Investing in Wine, WVRC on March 15th
MARK BLOCK (and more on this lucky member in a minute) led the Pledge. PP JIM DOWNIE and LENNY FRIEDMAN escorted us through Oh Beautiful For Spacious Skies and it does help to have a piano!
RALPH BEASOM had some prior thoughts before his Invocation: He quoted our Four Precepts, Is it the truth, Is it fair to all concerned, Will it bring goodwill and better friendships, and will it be beneficial to all concerned? In these recent days when so many people are operating with low ethics, it appears that we have great need for our Fellow Rotarians to follow the Four Way Test and it’s up to us to encourage one another. A poet once wrote, “For everyone there opens a way, and a way, and a way. The high soul chooses the high way, and the low soul chooses the low way but in between, on the misty flat, the rest grope to and fro”. Heavenly Father, we ask for your blessing on this food, and your guidance so that we may choose the high way, so that Rotary may lead the way in our world today. Well done, RALPH, but we would expect that from you.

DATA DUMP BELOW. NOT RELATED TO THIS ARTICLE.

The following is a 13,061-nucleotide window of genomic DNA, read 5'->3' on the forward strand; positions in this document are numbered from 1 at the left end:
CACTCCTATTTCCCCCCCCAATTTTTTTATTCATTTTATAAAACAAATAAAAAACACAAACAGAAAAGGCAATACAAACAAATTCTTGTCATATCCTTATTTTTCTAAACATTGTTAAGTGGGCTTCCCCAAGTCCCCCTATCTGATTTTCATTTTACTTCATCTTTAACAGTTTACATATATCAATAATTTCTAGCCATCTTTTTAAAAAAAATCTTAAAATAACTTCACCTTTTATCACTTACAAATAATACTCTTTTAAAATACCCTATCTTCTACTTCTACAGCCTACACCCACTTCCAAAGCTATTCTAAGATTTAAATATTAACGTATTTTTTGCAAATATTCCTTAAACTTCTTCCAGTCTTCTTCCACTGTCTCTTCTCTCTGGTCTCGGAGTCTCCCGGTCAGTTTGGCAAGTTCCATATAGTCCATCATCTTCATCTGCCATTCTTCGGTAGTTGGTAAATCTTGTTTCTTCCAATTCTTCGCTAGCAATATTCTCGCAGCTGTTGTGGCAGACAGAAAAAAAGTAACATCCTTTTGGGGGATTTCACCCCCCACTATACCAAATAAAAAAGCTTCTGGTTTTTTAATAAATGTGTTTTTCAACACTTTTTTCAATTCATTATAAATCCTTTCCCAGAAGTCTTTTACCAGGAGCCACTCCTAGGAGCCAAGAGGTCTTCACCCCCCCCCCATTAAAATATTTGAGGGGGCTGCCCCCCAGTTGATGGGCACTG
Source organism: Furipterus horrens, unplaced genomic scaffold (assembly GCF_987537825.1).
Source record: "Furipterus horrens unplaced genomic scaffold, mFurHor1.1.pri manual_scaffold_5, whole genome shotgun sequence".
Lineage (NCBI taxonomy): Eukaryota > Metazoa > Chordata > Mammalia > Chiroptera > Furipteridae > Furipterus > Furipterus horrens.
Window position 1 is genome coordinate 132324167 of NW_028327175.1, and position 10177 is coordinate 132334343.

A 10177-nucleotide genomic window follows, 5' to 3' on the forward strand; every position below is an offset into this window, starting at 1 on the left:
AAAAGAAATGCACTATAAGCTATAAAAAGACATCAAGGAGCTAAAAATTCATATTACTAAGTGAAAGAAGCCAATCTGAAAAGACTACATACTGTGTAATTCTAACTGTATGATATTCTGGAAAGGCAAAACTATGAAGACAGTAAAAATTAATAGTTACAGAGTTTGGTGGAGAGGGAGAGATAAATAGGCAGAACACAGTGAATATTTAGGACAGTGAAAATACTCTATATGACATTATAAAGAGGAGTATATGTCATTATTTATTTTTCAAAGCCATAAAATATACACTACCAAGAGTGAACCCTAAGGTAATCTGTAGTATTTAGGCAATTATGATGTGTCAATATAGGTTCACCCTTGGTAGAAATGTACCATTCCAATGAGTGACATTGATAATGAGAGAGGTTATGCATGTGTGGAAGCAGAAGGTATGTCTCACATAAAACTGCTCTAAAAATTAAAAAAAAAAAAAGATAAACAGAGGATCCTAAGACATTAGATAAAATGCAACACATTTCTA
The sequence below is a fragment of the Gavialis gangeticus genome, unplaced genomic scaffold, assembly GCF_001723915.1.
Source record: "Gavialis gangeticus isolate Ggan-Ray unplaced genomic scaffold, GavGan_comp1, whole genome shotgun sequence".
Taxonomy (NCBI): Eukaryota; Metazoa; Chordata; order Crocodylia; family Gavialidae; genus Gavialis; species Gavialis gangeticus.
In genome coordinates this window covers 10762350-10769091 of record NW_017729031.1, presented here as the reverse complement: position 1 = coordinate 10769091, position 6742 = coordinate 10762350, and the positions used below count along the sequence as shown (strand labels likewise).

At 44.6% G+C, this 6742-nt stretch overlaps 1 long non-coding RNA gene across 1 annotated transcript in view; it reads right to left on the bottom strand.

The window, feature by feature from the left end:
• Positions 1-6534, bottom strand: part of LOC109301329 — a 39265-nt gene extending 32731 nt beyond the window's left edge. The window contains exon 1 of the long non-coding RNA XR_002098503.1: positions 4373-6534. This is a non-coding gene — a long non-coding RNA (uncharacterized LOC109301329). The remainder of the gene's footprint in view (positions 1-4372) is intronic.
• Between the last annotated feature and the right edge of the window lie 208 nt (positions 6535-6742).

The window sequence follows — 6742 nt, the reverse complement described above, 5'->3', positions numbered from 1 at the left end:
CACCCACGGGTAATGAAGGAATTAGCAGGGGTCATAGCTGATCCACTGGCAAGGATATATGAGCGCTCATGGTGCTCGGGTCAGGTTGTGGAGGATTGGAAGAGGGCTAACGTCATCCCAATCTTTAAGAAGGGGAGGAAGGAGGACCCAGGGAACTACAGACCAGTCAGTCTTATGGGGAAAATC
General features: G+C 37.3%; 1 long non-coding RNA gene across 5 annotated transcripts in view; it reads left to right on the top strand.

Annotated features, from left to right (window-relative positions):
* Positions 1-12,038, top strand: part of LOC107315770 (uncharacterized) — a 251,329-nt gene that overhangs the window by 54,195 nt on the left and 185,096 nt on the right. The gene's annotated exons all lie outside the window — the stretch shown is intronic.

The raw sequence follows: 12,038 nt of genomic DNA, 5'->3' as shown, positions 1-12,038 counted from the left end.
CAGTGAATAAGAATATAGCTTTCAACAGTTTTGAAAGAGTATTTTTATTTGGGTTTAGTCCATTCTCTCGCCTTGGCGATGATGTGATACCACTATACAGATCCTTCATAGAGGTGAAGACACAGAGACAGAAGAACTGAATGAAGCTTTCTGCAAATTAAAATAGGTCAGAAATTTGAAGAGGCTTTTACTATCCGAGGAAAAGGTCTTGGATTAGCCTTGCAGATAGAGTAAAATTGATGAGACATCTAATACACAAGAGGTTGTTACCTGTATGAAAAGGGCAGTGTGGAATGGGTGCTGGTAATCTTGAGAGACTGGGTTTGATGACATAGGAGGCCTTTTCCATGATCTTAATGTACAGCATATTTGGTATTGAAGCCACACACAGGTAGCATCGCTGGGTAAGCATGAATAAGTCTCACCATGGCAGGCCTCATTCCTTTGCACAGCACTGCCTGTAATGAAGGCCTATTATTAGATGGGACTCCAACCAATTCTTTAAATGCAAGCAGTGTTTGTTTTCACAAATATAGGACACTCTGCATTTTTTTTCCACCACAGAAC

There was one guest, Tom Barron, who visited us once before with PP DON NELSON. At this point PP STEVE SCHERER wanted it known that MARK BLOCK was, indeed, a lucky man. Not only was he having a colostomy tomorrow morning, but following that, an upper GI checkup! In an attempt to get back on track, Prexy MIKE called for announcements. He had to announce that the Japan Student Exchange for this summer has been cancelled. Our host District in Japan had not received the necessary permission from R.I., so after 46 straight years, it won’t happen this year. There is some possibility that those who were planning to go this year may be granted an extra year of eligibility, so stay tuned, please.